The Braveryâ€™s self-titled album starts out with their first single, â€œAn Honest Mistakeâ€. A sibling to â€œThis Fireâ€ by Franz Ferdinand, The Bravery moves completely into the retro-synthpop espoused by bands like The Aeffect. The synth solo that is allowed to churn up emotion bridging the two halves of â€œAn Honest Mistakeâ€ just is a logical extension of The Darkness and â€œAlwaysâ€-era Blink 182. Moving into â€œNo Breaksâ€, with its early-eighties Cure-esque bassline along with pseudo-oriental arrangements, The Bravery make for a damn good Cure clone. The nintendocore-synths of â€œFearlessâ€ continue the hipster dance party, while some hair-metal guitar riffs break up the track into easily-dissectible chunks. â€œTyrantâ€ moves more solidly into the Depeche Mode / U2 camp, made all the more visible by the Bono-like crooning of Sam during the track. However, some â€œwords of wisdomâ€ for The Bravery during â€œTyrantâ€ would be to chop the length of this track, which really begins to suffer from repetition at the third and fourth minute marks.
The Bravery swing back to their more synth-rock roots with the sizzling guitar line that opens up â€œSwollen Summerâ€, allowing the synth to assume much of the duties in what has to be one of the most innovative moves this year. Moving back into disco for â€œPublic Service Announcementâ€, the sunny rays of the guitar during the track play off the ropy bass line to a t. â€œPSAâ€ has all the elements necessary to be the next single, in my honest opinion â€“ the clapping that ends the track just drives the song even higher into the stratosphere, a sort of Electric Six on steroids. This disc is twinkling throughout with synth lines, infectious grooves, and while this is one of the most electronic albums of they year, it will cause the most primordial reaction in anyone that listens to it.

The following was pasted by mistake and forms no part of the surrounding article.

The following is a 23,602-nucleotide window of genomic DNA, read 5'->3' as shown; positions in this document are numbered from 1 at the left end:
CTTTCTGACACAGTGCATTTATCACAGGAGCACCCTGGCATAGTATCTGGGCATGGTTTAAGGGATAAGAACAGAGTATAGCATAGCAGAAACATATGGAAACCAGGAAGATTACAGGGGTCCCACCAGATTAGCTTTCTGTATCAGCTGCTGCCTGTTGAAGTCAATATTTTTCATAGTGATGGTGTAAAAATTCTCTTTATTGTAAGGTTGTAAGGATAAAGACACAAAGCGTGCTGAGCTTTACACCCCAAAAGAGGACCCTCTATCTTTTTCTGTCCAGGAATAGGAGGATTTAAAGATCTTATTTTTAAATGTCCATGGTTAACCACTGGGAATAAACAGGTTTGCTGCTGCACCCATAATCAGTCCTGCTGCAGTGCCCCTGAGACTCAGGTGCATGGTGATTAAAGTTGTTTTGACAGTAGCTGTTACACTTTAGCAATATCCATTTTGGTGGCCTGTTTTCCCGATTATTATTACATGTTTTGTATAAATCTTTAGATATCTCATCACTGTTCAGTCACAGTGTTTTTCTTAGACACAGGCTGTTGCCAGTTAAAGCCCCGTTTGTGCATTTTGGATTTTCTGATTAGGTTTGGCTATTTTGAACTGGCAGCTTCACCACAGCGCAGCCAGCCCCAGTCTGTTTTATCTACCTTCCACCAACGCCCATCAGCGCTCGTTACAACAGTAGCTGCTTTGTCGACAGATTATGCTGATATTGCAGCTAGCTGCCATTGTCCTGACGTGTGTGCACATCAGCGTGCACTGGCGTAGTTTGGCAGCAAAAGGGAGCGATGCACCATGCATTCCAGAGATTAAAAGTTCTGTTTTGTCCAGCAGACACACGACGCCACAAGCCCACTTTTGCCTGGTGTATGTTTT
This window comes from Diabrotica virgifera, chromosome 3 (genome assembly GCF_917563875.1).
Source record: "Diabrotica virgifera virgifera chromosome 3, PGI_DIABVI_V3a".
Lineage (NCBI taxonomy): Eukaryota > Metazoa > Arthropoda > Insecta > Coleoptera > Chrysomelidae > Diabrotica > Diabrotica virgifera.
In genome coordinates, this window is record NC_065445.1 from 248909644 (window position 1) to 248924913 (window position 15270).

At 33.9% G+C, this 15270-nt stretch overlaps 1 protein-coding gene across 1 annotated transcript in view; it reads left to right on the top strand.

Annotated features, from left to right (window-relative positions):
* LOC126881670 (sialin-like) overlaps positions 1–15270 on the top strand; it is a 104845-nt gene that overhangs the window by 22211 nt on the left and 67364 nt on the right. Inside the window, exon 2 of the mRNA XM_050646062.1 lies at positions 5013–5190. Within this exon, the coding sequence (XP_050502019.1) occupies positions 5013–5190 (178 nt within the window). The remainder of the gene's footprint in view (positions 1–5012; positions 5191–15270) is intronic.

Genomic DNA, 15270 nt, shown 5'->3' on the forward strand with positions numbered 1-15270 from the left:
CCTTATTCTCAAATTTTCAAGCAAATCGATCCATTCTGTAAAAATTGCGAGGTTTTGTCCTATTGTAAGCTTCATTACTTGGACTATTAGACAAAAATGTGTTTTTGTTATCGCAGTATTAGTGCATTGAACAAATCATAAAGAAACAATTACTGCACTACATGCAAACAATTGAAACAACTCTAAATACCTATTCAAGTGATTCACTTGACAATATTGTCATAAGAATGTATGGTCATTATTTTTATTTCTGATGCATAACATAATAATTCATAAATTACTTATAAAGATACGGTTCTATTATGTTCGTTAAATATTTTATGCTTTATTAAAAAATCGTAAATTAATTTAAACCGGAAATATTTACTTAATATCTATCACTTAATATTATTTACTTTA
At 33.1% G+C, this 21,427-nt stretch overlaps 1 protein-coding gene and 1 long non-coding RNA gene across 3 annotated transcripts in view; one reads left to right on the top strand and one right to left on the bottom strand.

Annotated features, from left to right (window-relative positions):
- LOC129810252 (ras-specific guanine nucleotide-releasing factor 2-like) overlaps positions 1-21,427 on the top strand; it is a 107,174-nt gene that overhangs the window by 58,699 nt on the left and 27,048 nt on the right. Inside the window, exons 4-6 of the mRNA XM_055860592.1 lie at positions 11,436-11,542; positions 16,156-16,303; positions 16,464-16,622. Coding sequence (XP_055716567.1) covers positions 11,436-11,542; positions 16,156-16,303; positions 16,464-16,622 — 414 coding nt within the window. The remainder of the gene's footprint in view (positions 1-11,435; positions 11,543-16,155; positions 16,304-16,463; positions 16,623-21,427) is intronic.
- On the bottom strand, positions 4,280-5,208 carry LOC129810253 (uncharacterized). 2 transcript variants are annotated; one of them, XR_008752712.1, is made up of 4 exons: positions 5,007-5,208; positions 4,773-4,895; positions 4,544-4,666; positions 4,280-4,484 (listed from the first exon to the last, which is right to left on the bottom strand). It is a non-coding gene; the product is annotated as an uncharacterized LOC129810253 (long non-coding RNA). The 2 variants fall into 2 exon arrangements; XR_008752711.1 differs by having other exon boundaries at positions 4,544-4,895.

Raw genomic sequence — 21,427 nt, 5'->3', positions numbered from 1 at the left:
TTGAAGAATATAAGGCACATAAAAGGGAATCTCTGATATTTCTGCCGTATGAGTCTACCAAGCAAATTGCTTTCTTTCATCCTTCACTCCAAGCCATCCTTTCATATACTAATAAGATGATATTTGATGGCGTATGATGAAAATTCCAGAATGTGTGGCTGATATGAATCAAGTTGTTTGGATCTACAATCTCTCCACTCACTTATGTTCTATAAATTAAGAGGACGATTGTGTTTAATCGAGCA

The disc maintains its relevancy even in the latest tracks, and while it might be a stretch to call The Braveryâ€™s music innovative, it is some of the best-done music of this early year. This album is perfect for zoning out, throwing it on during a long trip, or even working out. It is a little startling that The Bravery can do a better U2 than the real band does in their â€œtwilight yearsâ€, though. The Bravery has done everything that they could with this album, so I have to be honest and say that I donâ€™t honestly know where they could go in the future. Hereâ€™s to hoping the next time we hear from them, it is some of the same impressive music.
Top Tracks: An Honest Mistake, Tyrant
The Bravery â€“ Self/Titled / 2005 Island Records / 11 Tracks / http://www.thebravery.com / http://www.islandrecords.com / Reviewed 07 April 2005